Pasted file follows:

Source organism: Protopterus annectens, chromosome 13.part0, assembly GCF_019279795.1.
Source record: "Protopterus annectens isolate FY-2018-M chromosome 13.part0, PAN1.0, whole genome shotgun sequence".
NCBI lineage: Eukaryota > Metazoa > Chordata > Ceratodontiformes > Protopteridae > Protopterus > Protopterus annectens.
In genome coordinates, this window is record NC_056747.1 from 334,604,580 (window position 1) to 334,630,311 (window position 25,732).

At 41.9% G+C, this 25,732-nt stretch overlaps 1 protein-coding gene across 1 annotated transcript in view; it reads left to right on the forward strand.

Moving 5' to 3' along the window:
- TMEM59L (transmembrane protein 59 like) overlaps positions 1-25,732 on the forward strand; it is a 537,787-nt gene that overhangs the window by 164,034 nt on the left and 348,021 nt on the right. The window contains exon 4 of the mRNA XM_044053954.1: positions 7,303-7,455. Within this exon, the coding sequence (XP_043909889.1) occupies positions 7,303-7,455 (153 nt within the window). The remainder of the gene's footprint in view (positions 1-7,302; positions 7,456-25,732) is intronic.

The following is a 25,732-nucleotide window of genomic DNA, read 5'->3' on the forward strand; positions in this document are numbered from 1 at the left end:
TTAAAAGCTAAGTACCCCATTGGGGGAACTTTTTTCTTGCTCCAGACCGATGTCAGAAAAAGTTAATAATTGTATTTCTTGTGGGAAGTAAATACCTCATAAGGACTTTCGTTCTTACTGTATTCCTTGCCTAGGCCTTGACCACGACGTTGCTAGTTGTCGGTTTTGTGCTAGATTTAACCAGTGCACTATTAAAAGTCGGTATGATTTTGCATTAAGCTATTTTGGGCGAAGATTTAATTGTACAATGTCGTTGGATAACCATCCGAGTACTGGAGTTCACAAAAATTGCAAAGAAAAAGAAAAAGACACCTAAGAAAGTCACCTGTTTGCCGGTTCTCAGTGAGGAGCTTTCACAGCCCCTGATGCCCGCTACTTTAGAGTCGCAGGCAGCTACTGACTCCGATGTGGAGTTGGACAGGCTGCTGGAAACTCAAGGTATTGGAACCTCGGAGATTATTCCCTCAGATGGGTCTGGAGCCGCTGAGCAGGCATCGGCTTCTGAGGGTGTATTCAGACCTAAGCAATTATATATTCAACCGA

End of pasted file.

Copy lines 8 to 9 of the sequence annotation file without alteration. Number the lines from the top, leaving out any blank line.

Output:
The following is a 25,732-nucleotide window of genomic DNA, read 5'->3' on the forward strand; positions in this document are numbered from 1 at the left end:
TTAAAAGCTAAGTACCCCATTGGGGGAACTTTTTTCTTGCTCCAGACCGATGTCAGAAAAAGTTAATAATTGTATTTCTTGTGGGAAGTAAATACCTCATAAGGACTTTCGTTCTTACTGTATTCCTTGCCTAGGCCTTGACCACGACGTTGCTAGTTGTCGGTTTTGTGCTAGATTTAACCAGTGCACTATTAAAAGTCGGTATGATTTTGCATTAAGCTATTTTGGGCGAAGATTTAATTGTACAATGTCGTTGGATAACCATCCGAGTACTGGAGTTCACAAAAATTGCAAAGAAAAAGAAAAAGACACCTAAGAAAGTCACCTGTTTGCCGGTTCTCAGTGAGGAGCTTTCACAGCCCCTGATGCCCGCTACTTTAGAGTCGCAGGCAGCTACTGACTCCGATGTGGAGTTGGACAGGCTGCTGGAAACTCAAGGTATTGGAACCTCGGAGATTATTCCCTCAGATGGGTCTGGAGCCGCTGAGCAGGCATCGGCTTCTGAGGGTGTATTCAGACCTAAGCAATTATATATTCAACCGA